21 Aug 2013

Introduction to Capital Markets


Financing for governments and corporations was originally dominated by a bilateral relationship between borrower and bank. As economies and companies grew, there was a need to raise larger and larger amounts of finance and with this came the need to distribute the risks that had become too large for a single bank.

The capital markets have become the means to achieve this diversification by allowing the issuance of tradable debt and equity securities by companies and governments. Initially, these markets had a physical nature but they have increasingly become “de-materialised”, becoming either an electronic trading system or even just a web of interested parties. The capital markets are generally regulated by institutions such as the Securities and Exchange Commission in the US and the Financial Services Authority in the UK, but the international and virtual nature of these markets poses a constant challenge to national regulators.

The market can be divided into primary and secondary. The primary market is where new issues in debt or equity are arranged by investment or universal banks. New equity issues are rarer than new debt issues and once launched, will generally trade on a recognised stock exchange such as the New York or London Stock Exchange.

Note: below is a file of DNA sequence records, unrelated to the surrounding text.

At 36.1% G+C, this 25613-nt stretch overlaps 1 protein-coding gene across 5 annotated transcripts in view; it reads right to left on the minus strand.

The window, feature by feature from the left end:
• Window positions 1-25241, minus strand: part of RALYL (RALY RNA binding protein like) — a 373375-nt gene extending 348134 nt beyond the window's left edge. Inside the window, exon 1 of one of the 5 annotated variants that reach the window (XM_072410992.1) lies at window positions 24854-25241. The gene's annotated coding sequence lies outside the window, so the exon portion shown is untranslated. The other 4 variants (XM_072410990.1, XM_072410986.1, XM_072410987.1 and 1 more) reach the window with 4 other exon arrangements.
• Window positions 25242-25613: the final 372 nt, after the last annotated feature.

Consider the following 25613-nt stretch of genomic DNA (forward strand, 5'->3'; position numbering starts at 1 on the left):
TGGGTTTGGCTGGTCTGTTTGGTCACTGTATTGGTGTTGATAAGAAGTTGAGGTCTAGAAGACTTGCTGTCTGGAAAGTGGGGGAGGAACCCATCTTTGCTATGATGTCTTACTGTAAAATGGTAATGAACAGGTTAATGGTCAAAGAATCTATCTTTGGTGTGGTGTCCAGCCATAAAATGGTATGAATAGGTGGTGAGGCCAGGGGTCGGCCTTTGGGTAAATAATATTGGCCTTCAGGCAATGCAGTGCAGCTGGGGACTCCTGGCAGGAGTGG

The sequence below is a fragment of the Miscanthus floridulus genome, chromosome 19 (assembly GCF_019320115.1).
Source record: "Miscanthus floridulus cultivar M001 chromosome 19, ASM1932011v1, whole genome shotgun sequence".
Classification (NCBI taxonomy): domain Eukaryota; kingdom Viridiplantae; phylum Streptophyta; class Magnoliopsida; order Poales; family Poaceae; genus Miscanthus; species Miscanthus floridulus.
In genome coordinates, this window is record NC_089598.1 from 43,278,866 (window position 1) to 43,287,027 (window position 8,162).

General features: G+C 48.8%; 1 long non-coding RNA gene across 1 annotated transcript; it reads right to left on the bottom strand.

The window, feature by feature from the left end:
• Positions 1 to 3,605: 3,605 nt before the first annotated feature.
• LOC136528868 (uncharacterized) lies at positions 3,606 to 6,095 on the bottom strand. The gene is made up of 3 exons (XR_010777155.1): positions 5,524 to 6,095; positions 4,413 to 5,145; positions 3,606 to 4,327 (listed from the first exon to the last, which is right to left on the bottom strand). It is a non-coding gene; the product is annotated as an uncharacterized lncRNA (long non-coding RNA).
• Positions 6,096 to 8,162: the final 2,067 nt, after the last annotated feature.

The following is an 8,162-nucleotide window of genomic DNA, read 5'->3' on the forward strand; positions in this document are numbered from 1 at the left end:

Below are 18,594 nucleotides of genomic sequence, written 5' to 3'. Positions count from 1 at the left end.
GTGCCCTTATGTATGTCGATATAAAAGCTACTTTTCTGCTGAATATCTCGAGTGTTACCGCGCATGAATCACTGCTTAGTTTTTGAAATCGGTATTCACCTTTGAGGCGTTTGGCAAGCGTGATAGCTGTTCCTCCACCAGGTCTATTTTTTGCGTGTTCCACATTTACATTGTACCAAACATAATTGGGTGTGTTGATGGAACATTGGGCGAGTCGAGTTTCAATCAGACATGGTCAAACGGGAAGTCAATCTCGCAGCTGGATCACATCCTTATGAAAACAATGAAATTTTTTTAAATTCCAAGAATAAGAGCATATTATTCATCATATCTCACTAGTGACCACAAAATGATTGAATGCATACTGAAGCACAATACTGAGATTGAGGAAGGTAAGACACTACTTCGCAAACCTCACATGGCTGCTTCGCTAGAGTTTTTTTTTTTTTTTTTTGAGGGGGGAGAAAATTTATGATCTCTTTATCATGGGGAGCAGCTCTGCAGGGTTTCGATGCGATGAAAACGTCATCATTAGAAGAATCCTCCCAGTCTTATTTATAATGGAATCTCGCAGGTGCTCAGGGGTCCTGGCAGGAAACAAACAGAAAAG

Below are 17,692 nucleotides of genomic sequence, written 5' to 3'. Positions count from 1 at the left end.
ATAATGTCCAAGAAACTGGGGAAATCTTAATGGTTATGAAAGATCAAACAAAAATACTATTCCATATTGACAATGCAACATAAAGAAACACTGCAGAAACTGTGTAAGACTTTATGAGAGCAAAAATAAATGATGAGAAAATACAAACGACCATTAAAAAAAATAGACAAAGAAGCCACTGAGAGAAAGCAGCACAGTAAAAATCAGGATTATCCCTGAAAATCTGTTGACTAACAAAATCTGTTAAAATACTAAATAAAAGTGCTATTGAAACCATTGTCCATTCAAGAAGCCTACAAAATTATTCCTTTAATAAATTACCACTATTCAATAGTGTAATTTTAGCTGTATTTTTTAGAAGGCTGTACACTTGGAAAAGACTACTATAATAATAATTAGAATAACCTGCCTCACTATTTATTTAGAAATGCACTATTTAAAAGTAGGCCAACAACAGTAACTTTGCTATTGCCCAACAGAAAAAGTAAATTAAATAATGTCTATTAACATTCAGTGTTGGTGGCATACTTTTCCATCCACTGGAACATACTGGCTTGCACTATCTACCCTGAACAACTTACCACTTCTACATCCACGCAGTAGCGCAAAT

Debt capital markets are more diverse and include the money markets where short-term loans and deposits are traded, the foreign exchange market where currencies are bought and sold, and the long‑term debt market where bonds are bought and sold. While there is no central market such as a stock exchange for the debt markets, the debt markets will have similar infrastructure such as settlement systems, trading conventions and inter-dealer brokers.

The debt capital markets have become far more important in the last 30 years, as the role of banks has shifted from the conventional “lend and hold” approach to a model whereby banks originate loans and distribute them on the capital markets. The final holders of the securities include insurance companies, pension funds and individuals.

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